Crop diseases in Alberta for the coming growing season include a familiar list of production bandits: blackleg, fusarium head blight, overwintered stripe rust and wheat streak mosaic and that most nefarious of robbers, clubroot.
Michael Harding, research scientist and plant pathologist with Alberta Agriculture, said surveys show blackleg “hot spots” of high incidence between Red Deer and Calgary and another near Vulcan.
“This is concerning because we know that the resistance works great, but we know that the organism that causes blackleg can adapt, so new races can show up or develop that can overcome,” Harding told those at the Jan. 15 Agronomy Update in Lethbridge.
“When we start seeing these hot spots for severity or for incidence, it leads us to believe that there could maybe be some erosion of the effectiveness of the resistance. If we’re not careful with rotation of crops and resistances, we could see some erosion of those great tools that we have.”
Harding said stripe rust and wheat streak mosaic virus did not present problems in 2017 or 2018 because their source fungi do not survive cold winters.
So far this year, however, Harding said he hasn’t put a scratch on his snow shovel. Last year he wore out two of them. If the mild winter continues, the two diseases could be problematic.
Fusarium levels dropped dramatically in 2017, Harding said, but last year surveys showed the fungus still appeared in more than half the corn samples tested.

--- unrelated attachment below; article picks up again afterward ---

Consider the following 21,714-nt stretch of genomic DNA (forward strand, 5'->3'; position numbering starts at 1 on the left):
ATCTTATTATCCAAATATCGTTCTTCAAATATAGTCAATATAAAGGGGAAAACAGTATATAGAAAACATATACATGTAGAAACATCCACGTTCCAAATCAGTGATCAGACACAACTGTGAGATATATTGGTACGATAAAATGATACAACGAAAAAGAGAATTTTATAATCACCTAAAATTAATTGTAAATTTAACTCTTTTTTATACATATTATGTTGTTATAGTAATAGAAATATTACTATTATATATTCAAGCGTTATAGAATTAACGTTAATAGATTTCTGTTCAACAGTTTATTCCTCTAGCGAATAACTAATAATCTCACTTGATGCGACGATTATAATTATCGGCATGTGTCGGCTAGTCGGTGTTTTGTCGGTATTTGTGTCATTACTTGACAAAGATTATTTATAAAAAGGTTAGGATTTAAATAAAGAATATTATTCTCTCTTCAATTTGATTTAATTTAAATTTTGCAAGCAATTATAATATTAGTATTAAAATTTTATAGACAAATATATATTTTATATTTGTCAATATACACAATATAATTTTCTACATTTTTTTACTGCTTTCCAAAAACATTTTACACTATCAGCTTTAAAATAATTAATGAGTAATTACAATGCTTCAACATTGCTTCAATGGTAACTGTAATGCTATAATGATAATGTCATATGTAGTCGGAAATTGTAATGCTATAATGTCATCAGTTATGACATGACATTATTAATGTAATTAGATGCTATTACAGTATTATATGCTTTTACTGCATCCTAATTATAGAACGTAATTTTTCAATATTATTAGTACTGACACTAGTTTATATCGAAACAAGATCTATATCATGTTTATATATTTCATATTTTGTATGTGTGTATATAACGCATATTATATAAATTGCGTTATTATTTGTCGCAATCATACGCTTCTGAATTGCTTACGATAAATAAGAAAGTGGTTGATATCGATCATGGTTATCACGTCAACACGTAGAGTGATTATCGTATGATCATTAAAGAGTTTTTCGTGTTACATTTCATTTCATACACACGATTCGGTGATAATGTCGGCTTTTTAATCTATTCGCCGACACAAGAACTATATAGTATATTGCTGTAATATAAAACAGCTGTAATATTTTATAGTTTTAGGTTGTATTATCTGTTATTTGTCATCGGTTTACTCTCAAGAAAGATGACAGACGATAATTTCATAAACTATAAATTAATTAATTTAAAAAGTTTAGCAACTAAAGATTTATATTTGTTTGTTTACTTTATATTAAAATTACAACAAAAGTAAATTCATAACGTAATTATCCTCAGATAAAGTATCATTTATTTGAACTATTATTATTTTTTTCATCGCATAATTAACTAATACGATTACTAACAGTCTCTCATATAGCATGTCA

That shows the fungus is still around and could attack cereals as well as corn, given wet conditions at anthesis.
“The fungus hasn’t gone anywhere. It’s still there just waiting for some wet conditions during flowering and we could be right back at 35 percent of samples downgraded,” he said.
“It’s becoming an Alberta problem, not a southern Alberta problem.”
Much has been said and written about clubroot of late, but the damage it can cause to canola remains a worry.
Harding cautioned growers to scout their fields carefully.
“If you’re waiting to see above-ground symptoms as you’re scouting for clubroot, you’re too late,” he said.
“Don’t wait until you see dead patches to look for this disease because now you’re talking about resting spore populations in the billions, whereas you could catch it earlier and have resting spore populations in the tens of thousands or hundreds of thousands per gram.”
Low spore loads could make it easier to address the disease, he added.